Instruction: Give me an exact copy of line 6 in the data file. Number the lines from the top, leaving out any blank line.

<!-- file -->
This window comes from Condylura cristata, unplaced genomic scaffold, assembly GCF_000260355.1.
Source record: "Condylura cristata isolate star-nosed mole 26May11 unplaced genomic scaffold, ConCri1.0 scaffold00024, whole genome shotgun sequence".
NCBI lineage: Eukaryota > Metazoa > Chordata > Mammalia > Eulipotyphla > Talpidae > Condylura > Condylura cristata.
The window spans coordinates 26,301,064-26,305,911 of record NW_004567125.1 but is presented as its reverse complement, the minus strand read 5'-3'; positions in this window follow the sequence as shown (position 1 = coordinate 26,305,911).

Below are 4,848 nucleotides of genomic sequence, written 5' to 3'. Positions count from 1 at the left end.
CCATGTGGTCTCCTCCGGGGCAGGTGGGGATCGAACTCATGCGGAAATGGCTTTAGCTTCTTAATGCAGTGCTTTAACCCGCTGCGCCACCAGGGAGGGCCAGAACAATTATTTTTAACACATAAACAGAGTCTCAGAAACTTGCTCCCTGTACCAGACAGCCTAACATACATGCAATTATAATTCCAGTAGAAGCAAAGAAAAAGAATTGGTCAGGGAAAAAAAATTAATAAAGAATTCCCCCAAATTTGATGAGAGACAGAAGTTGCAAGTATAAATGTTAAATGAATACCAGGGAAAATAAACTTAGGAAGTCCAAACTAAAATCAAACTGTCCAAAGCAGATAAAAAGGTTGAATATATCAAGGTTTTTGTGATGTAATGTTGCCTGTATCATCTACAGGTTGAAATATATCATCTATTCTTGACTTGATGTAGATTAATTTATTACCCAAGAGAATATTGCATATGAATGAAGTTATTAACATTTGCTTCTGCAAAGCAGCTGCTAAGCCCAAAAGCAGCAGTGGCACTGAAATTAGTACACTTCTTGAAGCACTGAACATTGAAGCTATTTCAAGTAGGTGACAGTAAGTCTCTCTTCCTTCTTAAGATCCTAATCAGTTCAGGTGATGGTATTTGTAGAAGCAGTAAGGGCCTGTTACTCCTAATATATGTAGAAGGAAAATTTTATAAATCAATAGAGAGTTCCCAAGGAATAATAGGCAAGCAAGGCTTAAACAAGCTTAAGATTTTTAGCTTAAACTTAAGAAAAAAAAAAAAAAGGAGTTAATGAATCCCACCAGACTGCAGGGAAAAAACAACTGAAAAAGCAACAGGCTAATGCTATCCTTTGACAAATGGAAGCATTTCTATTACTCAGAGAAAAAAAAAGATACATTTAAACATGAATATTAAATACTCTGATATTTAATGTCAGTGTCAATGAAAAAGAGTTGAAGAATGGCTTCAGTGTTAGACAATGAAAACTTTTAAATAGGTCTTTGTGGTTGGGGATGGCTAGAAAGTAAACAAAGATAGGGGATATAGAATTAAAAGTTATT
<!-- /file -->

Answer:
CCATGTGGTCTCCTCCGGGGCAGGTGGGGATCGAACTCATGCGGAAATGGCTTTAGCTTCTTAATGCAGTGCTTTAACCCGCTGCGCCACCAGGGAGGGCCAGAACAATTATTTTTAACACATAAACAGAGTCTCAGAAACTTGCTCCCTGTACCAGACAGCCTAACATACATGCAATTATAATTCCAGTAGAAGCAAAGAAAAAGAATTGGTCAGGGAAAAAAAATTAATAAAGAATTCCCCCAAATTTGATGAGAGACAGAAGTTGCAAGTATAAATGTTAAATGAATACCAGGGAAAATAAACTTAGGAAGTCCAAACTAAAATCAAACTGTCCAAAGCAGATAAAAAGGTTGAATATATCAAGGTTTTTGTGATGTAATGTTGCCTGTATCATCTACAGGTTGAAATATATCATCTATTCTTGACTTGATGTAGATTAATTTATTACCCAAGAGAATATTGCATATGAATGAAGTTATTAACATTTGCTTCTGCAAAGCAGCTGCTAAGCCCAAAAGCAGCAGTGGCACTGAAATTAGTACACTTCTTGAAGCACTGAACATTGAAGCTATTTCAAGTAGGTGACAGTAAGTCTCTCTTCCTTCTTAAGATCCTAATCAGTTCAGGTGATGGTATTTGTAGAAGCAGTAAGGGCCTGTTACTCCTAATATATGTAGAAGGAAAATTTTATAAATCAATAGAGAGTTCCCAAGGAATAATAGGCAAGCAAGGCTTAAACAAGCTTAAGATTTTTAGCTTAAACTTAAGAAAAAAAAAAAAAAGGAGTTAATGAATCCCACCAGACTGCAGGGAAAAAACAACTGAAAAAGCAACAGGCTAATGCTATCCTTTGACAAATGGAAGCATTTCTATTACTCAGAGAAAAAAAAAGATACATTTAAACATGAATATTAAATACTCTGATATTTAATGTCAGTGTCAATGAAAAAGAGTTGAAGAATGGCTTCAGTGTTAGACAATGAAAACTTTTAAATAGGTCTTTGTGGTTGGGGATGGCTAGAAAGTAAACAAAGATAGGGGATATAGAATTAAAAGTTATT